How Can This Be?
Just today, the text of HR 1591 and its report (House Report 110-60) for the new "emergency supplemental" to pay for the troop surge and other war costs have become available at Thomas.gov on the internet. As has already been widely reported, House Appropriations Committee Chairman David Obey and Speaker Pelosi have added $21.3 billion to the cost of the bill as requested by President Bush (a total of $103.0 billion was requested).
I was alerted by a former colleague from the Senate staff that page 238 of the committee report also contains the following statement:
"EARMARKS: Pursuant to clause 9 of rule XXI of the Rules of the House of Representatives, this bill, as reported, contains no congressional earmarks, limited tax benefits, or limited tariff benefits as defined in clause 9(d), 9(e), or 9(f) of rule XXI." (Emphasis added.)
Wow! $21.3 billion in add-ons and not a single earmark! Now, that’s reform! Right?
Not exactly, check out page 291 for the $25 million added for spinach producers. And, page 216 for $60 million for salmon fisheries. And, page 214 for $5 million for aquaculture. Other tables in the report appear to contain many more. (I’ll get back to you on that. It looks like a "target rich environment.")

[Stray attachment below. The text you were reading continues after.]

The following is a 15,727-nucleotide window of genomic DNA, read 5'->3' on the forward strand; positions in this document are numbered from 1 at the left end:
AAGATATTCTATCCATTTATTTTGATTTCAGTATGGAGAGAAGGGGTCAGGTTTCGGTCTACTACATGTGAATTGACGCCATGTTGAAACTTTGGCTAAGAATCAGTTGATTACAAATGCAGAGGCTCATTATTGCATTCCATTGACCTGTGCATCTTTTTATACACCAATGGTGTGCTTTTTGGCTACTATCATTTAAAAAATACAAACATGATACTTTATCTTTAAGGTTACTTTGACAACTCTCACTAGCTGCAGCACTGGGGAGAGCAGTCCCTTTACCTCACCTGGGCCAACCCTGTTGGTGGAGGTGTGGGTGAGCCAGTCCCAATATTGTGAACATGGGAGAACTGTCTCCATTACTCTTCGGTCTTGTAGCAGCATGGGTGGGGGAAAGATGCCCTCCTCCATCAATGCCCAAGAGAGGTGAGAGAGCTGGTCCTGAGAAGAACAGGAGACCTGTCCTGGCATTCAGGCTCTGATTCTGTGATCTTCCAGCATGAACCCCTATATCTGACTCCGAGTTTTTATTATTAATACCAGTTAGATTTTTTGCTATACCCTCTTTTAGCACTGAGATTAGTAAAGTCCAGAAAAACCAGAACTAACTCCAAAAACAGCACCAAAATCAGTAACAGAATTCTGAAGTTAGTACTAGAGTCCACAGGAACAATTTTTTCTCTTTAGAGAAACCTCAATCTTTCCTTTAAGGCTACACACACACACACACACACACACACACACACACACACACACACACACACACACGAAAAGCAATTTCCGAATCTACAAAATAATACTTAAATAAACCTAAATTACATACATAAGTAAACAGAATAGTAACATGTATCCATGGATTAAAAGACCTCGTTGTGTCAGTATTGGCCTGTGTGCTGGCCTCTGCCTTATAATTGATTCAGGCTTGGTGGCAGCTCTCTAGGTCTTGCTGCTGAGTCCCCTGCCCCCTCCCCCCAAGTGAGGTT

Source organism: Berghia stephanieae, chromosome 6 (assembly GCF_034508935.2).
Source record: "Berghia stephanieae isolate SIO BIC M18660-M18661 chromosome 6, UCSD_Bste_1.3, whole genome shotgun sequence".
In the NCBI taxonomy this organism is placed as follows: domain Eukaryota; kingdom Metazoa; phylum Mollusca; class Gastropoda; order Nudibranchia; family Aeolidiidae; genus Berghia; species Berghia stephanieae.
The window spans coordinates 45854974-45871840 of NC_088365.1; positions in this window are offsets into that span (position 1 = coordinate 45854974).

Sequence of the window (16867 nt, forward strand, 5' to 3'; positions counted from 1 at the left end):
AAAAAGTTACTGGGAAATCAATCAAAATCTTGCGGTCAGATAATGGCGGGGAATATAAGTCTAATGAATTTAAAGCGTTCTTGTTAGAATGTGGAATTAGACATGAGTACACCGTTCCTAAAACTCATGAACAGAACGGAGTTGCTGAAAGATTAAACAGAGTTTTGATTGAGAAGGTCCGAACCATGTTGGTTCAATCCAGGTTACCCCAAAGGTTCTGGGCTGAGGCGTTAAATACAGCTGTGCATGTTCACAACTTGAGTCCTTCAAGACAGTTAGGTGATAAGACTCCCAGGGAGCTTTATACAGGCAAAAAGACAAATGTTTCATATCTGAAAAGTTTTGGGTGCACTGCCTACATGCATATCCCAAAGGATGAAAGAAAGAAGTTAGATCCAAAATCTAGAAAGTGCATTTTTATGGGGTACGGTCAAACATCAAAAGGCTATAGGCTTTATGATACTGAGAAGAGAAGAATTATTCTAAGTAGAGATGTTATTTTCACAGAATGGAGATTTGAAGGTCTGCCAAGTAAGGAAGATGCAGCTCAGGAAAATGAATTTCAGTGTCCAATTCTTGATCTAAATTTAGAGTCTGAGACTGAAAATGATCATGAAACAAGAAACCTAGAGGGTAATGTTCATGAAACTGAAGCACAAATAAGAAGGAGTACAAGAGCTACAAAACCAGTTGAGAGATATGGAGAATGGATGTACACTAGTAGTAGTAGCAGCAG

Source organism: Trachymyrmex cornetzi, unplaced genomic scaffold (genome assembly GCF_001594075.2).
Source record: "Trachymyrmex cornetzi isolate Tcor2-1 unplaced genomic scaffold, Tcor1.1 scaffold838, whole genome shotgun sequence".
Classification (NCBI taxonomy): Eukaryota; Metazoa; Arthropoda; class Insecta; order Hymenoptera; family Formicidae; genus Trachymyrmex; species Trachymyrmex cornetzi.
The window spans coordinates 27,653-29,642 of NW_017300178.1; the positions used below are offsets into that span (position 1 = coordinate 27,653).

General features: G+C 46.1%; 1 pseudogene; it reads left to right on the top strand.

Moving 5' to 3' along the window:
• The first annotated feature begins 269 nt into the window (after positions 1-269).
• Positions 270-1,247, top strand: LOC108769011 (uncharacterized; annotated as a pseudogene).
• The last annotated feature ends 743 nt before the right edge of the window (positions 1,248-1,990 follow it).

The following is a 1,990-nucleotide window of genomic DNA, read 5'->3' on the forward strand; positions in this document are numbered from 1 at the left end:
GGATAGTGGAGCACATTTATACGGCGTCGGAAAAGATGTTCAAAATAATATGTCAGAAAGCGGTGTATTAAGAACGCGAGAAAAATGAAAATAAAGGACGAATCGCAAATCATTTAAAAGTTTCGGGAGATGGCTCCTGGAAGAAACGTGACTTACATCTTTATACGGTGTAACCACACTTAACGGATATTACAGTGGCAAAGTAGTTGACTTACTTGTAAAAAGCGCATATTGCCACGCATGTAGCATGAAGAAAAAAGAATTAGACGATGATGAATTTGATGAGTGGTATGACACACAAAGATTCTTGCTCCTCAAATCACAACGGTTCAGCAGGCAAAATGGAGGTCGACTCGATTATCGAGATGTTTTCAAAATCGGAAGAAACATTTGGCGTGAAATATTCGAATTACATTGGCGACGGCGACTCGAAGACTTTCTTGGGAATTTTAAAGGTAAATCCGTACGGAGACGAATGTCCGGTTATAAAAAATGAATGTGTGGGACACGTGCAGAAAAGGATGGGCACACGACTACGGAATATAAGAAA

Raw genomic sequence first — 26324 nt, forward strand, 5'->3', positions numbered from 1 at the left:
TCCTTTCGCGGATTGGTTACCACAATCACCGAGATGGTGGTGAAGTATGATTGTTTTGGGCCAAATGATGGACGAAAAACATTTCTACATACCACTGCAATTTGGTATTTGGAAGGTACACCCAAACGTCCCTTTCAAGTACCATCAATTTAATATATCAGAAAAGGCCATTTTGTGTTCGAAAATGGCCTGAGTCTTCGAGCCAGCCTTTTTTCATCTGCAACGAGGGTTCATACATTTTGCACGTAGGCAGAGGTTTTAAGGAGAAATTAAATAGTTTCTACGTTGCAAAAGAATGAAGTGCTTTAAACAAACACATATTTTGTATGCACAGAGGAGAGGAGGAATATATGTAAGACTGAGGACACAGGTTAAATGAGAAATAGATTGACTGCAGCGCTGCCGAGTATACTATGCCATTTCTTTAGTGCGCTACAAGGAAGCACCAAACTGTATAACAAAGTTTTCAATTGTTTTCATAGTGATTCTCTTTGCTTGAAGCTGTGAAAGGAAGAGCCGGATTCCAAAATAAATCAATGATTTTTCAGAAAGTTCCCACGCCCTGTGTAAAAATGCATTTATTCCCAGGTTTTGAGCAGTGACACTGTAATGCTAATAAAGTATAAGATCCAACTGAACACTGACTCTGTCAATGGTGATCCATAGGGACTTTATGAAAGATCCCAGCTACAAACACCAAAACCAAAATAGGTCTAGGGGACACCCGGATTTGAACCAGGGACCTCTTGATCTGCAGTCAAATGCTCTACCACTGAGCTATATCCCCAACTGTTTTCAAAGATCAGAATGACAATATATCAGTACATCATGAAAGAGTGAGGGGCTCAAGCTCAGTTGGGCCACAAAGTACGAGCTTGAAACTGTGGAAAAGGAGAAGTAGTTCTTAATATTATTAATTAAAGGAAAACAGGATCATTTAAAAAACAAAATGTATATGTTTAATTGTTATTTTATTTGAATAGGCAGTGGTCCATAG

Not earmarks? You could have fooled me. Having worked the congressional pork system for most of the 31 years I was on Capitol Hill, they sure smell, wallow, and oink like earmarks to me. The advocates will argue these are all desperately needed due to various crises. Perhaps, but that doesn’t mean they are not earmarks. In fact, there are "emergency earmarks" as they have the "emergency" designation.
In a November 14, 2006 commentary in the Christian Science Monitor, Speaker Pelosi said "We pledge to make this the most honest, ethical, and open Congress in history." I wonder when she is going to start. Is "Porker Pelosi" a moniker that will soon fit?
WINSLOW T. WHEELER is the Director of the Straus Military Reform Project of the Center for Defense Information and author of The Wastrels of Defense. Over 31 years, he worked for US Senators from both political parties and the Government Accountability Office on national security issues. He can be contacted at: firstname.lastname@example.org.